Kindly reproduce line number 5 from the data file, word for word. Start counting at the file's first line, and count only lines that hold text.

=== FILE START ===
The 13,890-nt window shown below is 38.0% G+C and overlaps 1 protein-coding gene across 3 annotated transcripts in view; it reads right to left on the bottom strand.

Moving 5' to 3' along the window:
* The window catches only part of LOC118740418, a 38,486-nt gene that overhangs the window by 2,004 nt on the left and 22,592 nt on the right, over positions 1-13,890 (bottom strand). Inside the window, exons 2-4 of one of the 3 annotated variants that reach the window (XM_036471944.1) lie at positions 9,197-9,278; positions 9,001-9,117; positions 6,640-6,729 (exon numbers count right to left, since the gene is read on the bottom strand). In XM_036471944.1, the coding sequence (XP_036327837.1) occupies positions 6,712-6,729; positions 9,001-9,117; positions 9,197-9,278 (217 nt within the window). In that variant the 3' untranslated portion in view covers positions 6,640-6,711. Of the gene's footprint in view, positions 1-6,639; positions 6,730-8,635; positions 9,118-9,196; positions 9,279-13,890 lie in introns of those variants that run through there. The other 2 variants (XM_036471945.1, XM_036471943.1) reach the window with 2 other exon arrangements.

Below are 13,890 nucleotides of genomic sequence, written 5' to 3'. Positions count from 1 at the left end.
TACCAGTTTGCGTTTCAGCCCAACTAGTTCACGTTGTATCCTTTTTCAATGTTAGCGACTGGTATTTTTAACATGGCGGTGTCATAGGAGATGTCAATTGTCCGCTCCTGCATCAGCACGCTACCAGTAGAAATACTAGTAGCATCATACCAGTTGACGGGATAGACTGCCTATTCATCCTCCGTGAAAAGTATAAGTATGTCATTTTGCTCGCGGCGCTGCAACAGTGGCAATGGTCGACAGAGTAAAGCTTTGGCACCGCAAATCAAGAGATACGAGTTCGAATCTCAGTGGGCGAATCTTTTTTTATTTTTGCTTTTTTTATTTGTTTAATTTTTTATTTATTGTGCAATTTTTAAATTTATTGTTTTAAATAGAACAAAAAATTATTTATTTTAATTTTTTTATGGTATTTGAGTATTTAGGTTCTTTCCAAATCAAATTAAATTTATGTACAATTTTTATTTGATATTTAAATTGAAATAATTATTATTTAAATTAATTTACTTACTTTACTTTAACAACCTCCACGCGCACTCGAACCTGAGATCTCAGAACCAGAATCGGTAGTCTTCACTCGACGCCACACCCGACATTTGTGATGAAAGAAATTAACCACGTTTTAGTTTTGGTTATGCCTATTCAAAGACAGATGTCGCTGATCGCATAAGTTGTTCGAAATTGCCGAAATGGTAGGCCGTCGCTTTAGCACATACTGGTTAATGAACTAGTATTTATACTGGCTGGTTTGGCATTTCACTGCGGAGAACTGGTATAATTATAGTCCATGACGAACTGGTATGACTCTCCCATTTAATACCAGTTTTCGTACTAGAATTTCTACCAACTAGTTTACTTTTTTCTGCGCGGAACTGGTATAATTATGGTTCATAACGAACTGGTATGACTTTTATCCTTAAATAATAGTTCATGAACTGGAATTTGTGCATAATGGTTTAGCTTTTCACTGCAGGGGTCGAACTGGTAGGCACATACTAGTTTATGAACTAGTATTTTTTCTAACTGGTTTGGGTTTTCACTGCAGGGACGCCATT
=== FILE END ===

TACCAGTTTGCGTTTCAGCCCAACTAGTTCACGTTGTATCCTTTTTCAATGTTAGCGACTGGTATTTTTAACATGGCGGTGTCATAGGAGATGTCAATTGTCCGCTCCTGCATCAGCACGCTACCAGTAGAAATACTAGTAGCATCATACCAGTTGACGGGATAGACTGCCTATTCATCCTCCGTGAAAAGTATAAGTATGTCATTTTGCTCGCGGCGCTGCAACAGTGGCAATGGTCGACAGAGTAAAGCTTTGGCACCGCAAATCAAGAGATACGAGTTCGAATCTCAGTGGGCGAATCTTTTTTTATTTTTGCTTTTTTTATTTGTTTAATTTTTTATTTATTGTGCAATTTTTAAATTTATTGTTTTAAATAGAACAAAAAATTATTTATTTTAATTTTTTTATGGTATTTGAGTATTTAGGTTCTTTCCAAATCAAATTAAATTTATGTACAATTTTTATTTGATATTTAAATTGAAATAATTATTATTTAAATTAATTTACTTACTTTACTTTAACAACCTCCACGCGCACTCGAACCTGAGATCTCAGAACCAGAATCGGTAGTCTTCACTCGACGCCACACCCGACATTTGTGATGAAAGAAATTAACCACGTTTTAGTTTTGGTTATGCCTATTCAAAGACAGATGTCGCTGATCGCATAAGTTGTTCGAAATTGCCGAAATGGTAGGCCGTCGCTTTAGCACATACTGGTTAATGAACTAGTATTTATACTGGCTGGTTTGGCATTTCACTGCGGAGAACTGGTATAATTATAGTCCATGACGAACTGGTATGACTCTCCCATTTAATACCAGTTTTCGTACTAGAATTTCTACCAACTAGTTTACTTTTTTCTGCGCGGAACTGGTATAATTATGGTTCATAACGAACTGGTATGACTTTTATCCTTAAATAATAGTTCATGAACTGGAATTTGTGCATAATGGTTTAGCTTTTCACTGCAGGGGTCGAACTGGTAGGCACATACTAGTTTATGAACTAGTATTTTTTCTAACTGGTTTGGGTTTTCACTGCAGGGACGCCATT